Thursday

20th Jan 2022

Solution on Kaliningrad found ahead of EU-Russia summit

Russia and the EU have found a compromise in principle concerning Kaliningrad, Russia's Baltic enclave which is to be surrounded by Schengen territory when Lithuania and Poland join the EU. The deal would enable Russian citizens to travel through Lithuanian territory, using transit documents. A special document would also be available for rail travel, sources told the EUobserver.

Lithuania and Poland are striving to join the EU as early as 2004 and so Russian citizens wishing to travel between Kaliningrad and mainland Russia will be required to go through the Schengen area.

Secret meeting in Brussels

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Both Lithuania and Poland are to impose a visa regime for Russians as required by the EU. Moscow objects to the proposal that visas be necessary for its citizens travelling from one part of the territory to another. This week, after a secret meeting in Brussels, both sides appear to have agreed upon a final solution, making a joint statement at the EU-Russia summit scheduled for next week likely.

A draft EU-Russian joint statement, seen by the EUobserver states that Russians may apply for a facilitated transit document (FTD) for multiple trips only between Kaliningrad and the other parts of the federation. The FTD, will be granted instead of ordinary visas, and will be valid for direct transit, by land, for a limited time. The EU had previously insisted that a visa regime would be necessary for travelling within the Schengen area.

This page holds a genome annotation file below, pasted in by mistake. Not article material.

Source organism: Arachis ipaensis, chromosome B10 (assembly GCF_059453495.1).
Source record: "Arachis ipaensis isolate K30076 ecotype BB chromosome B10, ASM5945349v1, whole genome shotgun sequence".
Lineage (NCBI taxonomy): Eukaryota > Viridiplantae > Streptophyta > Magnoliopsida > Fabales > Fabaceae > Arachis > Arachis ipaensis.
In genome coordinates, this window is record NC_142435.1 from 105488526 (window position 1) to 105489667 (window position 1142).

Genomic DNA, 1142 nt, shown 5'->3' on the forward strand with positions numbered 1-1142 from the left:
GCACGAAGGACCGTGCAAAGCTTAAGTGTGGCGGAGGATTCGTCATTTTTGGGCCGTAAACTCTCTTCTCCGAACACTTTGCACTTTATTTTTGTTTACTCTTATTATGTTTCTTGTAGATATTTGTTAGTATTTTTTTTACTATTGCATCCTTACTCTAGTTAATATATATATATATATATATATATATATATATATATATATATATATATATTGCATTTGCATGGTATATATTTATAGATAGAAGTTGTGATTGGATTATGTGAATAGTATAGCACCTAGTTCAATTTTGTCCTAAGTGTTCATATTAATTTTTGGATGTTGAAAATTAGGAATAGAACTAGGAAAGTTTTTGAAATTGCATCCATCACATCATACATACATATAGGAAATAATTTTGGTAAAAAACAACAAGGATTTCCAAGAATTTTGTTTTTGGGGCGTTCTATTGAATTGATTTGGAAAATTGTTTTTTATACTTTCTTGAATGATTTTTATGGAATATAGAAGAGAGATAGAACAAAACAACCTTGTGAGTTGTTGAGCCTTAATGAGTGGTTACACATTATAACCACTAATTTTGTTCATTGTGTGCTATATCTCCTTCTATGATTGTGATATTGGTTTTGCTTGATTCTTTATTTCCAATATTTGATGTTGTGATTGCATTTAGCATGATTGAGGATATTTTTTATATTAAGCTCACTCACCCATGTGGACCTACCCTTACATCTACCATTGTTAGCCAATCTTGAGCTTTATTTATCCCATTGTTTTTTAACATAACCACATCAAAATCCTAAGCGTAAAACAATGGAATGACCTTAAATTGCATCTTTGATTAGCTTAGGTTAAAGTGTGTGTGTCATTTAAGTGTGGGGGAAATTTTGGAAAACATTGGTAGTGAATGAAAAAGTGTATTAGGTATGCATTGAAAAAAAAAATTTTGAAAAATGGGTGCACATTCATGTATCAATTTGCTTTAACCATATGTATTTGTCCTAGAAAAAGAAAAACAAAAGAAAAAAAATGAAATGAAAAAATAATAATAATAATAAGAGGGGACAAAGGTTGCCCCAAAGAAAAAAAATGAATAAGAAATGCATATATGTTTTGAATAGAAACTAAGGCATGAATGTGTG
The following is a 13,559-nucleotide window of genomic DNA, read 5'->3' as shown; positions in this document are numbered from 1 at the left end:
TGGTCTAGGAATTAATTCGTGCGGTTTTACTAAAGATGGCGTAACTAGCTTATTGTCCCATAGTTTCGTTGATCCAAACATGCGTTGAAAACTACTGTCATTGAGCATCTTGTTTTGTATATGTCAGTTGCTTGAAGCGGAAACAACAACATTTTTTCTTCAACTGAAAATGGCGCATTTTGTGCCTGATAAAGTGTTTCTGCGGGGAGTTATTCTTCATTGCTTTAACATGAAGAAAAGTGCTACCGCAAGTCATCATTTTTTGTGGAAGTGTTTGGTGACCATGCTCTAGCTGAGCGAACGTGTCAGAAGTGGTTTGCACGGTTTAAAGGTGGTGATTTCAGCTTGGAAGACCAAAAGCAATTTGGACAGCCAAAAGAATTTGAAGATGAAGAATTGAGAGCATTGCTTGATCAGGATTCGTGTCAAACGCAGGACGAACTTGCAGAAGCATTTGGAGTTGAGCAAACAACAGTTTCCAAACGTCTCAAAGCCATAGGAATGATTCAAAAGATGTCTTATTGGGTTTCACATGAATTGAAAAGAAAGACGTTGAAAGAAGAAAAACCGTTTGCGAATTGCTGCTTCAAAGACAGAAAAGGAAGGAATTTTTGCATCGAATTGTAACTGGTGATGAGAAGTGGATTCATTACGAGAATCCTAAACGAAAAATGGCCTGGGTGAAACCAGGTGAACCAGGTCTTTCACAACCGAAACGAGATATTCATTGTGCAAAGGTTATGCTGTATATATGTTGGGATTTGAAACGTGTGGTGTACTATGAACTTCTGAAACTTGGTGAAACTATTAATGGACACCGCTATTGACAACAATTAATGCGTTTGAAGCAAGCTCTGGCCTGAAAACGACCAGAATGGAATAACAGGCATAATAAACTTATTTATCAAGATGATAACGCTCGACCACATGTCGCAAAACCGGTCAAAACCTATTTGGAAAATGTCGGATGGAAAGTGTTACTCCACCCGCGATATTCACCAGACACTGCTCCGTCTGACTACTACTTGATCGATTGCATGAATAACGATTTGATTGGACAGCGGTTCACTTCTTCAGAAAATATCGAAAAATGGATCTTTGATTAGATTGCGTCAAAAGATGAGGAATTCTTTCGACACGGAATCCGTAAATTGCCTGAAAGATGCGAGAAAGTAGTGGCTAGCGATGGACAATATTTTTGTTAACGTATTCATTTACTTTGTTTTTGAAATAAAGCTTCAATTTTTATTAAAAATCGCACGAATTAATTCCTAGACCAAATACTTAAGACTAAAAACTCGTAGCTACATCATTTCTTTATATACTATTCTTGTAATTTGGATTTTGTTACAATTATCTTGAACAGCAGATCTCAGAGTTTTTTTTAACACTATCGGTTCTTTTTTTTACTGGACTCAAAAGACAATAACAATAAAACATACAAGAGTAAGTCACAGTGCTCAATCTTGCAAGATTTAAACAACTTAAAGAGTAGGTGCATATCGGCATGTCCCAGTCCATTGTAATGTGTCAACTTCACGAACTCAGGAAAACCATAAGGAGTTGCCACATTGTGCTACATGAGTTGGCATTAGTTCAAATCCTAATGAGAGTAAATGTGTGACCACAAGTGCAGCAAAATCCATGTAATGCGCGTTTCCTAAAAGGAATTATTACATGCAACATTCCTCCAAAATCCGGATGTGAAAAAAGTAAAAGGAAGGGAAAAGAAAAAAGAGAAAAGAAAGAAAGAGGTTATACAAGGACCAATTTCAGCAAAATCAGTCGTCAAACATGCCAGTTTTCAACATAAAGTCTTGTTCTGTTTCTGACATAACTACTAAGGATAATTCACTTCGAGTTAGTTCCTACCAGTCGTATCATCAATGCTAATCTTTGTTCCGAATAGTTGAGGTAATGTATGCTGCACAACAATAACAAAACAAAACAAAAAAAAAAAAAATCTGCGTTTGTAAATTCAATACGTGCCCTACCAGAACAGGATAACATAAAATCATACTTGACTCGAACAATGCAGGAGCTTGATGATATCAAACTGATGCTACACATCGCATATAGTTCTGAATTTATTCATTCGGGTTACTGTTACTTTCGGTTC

Fast non-stop trains seems to be dropped

An additional facilitated procedure was also agreed for rail travel. Russian passengers’ personal data would be collected when buying a ticket and forwarded to Lithuanian authorities who maintain the right to refuse entry into its territory for any person on the list. An idea for establishing fast non-stop trains through Lithuanian territory looks like being dropped, sources said. Earlier Russian officials had expected to reach a provisional deal on the issue and hoped to introduce a visa-free regime in the near future.

Development of energy co-operation

Other issues to be touched on at the EU-Russia summit, to be held in Brussels on Monday, are the development of energy co-operation as well as fight against the terrorism. As decided by EU ministers this week, Russia will be granted a market economy status, set to improve Russia's entrepreneurs position vis-à-vis the EU single market. However, as a non WTO member, Moscow so far has no chance to enhance economic co-operation by joining the European Economic Area.

A Commission spokesman refused to comment on the shape of any possible agreement.

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